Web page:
For example, more than a decade ago now, I was doing some mission work in Puerto Rico where I met a young man, and upon meeting him, I knew right away that he was called to go to seminary. So I told him right then and there. He probably thought I was absolutely nuts. Now, a decade later, he’s lived some life – he’s married, has a kid – and he’s applying to seminary.  

And you would not believe how many times in my life that God has used those simple conversations to bring people into a deeper relationship with Christ. Because in recognizing the fact that they are chosen, you give them the opportunity to choose Jesus again and again.

Let me offer you another simple observation: people are very critical that the church is declining in attendees in America. Christians have seen this happen in Europe, and they don’t want it to happen here. But honestly, I don’t think that the problem of declining membership is because people don’t know who Jesus is. Europe was once the most Christianized place in all the world. People knew about Jesus; but they knew that if they choose to follow Jesus, then that means sacrificing their current comforts, because the Gospel will change their lives. And where do you encounter the Gospel? Every Sunday in worship.  

In worship, you hear what God is calling you to. This is why a lot of people who are even self-proclaimed Christians – who belong to churches – they find excuses not to be in worship during the week. And they are veiled in all sorts of convenient and sympathetic excuses: Sunday is the only day the whole family is home, I don’t connect with digital services, my kid has this or that sporting event, I’m on vacation, the big football game is today, it’s such a hassle to get the family ready, I’m just so tired. I mean, we come up with some great ones.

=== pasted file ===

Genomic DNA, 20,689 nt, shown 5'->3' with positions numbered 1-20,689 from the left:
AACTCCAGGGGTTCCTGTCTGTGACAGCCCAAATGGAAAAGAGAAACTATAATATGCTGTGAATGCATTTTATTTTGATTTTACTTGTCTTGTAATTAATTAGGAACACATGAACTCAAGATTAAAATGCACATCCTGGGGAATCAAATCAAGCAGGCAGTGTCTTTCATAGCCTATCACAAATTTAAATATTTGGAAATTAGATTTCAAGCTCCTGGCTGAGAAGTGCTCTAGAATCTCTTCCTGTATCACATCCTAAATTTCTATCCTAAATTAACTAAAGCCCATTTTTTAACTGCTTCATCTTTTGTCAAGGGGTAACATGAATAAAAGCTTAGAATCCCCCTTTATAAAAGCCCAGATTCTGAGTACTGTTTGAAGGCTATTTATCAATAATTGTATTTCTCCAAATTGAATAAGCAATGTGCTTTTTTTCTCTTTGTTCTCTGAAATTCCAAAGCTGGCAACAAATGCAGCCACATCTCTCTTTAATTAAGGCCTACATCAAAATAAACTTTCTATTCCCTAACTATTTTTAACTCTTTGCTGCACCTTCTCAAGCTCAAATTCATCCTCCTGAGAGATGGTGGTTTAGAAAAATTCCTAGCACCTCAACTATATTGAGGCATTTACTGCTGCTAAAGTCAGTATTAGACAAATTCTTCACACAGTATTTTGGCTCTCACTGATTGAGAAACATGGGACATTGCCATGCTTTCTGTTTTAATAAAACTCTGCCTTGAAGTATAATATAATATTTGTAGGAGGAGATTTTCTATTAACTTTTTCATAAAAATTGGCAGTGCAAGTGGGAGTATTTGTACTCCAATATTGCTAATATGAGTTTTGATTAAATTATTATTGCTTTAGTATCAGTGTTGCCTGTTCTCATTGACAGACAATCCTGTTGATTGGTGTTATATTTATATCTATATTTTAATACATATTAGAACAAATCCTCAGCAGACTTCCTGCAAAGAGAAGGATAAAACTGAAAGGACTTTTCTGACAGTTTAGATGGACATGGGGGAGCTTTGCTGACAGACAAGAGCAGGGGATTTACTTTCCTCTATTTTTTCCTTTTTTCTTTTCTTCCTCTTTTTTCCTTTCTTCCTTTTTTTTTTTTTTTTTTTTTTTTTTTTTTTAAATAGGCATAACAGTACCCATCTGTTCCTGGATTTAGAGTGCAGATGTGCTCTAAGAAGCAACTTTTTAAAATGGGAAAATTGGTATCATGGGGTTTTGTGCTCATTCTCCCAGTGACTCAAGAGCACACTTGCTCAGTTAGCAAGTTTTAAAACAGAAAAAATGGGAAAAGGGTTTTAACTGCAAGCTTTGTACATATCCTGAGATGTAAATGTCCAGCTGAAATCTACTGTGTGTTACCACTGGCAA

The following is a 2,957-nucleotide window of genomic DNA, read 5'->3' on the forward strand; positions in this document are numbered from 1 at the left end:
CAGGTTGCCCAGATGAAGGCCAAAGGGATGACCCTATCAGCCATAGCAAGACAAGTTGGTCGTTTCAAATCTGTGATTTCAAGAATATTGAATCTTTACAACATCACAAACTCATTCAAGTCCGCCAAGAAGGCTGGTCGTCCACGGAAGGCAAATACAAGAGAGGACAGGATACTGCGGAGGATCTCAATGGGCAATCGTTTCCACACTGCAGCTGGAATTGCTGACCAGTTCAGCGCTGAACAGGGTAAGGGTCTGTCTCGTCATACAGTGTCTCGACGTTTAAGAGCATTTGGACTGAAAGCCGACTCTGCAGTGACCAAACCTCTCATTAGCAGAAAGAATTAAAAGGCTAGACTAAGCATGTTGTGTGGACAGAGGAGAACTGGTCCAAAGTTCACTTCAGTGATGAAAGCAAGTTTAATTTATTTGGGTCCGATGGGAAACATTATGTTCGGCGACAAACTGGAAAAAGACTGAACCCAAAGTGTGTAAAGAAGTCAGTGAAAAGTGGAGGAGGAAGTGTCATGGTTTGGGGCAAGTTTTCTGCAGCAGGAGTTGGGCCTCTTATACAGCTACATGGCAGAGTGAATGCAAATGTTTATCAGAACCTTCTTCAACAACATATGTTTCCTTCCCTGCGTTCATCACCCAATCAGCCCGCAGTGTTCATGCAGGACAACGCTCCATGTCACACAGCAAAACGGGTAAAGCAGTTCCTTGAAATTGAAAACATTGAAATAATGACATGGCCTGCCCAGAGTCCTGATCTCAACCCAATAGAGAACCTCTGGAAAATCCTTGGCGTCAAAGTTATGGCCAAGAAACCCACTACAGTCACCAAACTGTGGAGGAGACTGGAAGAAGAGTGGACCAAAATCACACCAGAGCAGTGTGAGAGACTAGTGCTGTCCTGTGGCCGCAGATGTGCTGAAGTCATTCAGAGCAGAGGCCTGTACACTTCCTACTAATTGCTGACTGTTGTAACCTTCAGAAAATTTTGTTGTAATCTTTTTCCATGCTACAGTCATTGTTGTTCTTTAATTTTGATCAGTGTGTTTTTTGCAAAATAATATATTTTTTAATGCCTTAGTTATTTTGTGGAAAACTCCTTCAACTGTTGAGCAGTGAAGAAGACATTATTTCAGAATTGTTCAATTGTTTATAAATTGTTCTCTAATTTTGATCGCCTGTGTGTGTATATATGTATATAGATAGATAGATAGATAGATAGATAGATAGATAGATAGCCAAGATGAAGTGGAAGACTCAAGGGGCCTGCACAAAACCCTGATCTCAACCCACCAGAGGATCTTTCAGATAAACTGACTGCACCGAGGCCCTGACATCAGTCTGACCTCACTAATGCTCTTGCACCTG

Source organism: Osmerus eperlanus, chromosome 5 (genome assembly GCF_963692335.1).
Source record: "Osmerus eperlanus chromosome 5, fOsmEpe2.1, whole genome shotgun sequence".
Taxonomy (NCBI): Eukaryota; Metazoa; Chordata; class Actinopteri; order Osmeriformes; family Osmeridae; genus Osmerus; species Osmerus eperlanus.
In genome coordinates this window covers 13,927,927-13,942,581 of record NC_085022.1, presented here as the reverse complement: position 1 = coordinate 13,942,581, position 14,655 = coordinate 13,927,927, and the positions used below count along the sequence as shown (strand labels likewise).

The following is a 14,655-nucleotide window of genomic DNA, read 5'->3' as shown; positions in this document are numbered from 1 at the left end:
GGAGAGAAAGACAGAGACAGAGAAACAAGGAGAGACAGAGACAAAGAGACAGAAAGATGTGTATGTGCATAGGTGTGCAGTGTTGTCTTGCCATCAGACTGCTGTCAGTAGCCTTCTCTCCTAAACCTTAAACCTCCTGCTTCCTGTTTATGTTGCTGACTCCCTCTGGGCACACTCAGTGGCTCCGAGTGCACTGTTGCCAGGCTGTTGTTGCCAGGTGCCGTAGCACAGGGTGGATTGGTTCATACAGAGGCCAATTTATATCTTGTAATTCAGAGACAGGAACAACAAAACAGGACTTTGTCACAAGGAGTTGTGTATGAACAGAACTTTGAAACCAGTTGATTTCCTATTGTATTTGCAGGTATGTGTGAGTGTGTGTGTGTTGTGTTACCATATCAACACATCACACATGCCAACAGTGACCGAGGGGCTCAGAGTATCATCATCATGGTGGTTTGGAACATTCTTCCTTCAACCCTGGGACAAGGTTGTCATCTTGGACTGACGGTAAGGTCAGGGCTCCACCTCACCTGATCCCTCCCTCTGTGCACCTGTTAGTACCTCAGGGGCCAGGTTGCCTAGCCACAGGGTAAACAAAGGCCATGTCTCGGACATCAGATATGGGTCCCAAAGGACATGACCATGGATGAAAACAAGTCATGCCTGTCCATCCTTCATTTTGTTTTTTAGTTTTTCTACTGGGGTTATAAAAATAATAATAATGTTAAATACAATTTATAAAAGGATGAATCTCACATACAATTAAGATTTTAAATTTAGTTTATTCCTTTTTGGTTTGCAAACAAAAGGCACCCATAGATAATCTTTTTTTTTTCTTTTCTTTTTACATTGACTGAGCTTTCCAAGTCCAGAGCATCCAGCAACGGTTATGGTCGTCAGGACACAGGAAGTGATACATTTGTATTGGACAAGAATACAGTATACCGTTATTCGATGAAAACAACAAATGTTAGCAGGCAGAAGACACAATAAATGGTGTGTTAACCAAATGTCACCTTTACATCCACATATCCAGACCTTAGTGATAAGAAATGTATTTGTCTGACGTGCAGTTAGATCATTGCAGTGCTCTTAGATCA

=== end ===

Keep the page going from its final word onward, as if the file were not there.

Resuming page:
I have often thought – and I say this shamefully, confessing to you – that part of the reason that God called me to be a pastor is because he wanted me to actually fall in love with him, and he knew that the only way that he could do that was to get me into worship. And the only way that he could consistently get me into worship…was to put me to work for him.  

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And I share that with you in utter shame and humiliation, but I say it so that you understand that I empathize with how hard it can be for people to make that commitment. Evil will give a person every seemingly good excuse in the world not to show up Sunday morning, because the devil is not concerned with your ultimate best interest. But it is for that reason that we, God’s committed people, must encourage each other to be in community together. We have to reach out to people and confront them with the fact that God loves them and is choosing them to be part of his Kingdom purposes. Because God is very interested in your ultimate best interest. And when people truly begin to understand that fact, their hearts will be changed, and they will clamor to grow each week in the Lord. I can testify to this fact because I have experienced God doing this in my own life. And it all started by someone simply saying to me, “Chris, God has obviously chosen you…”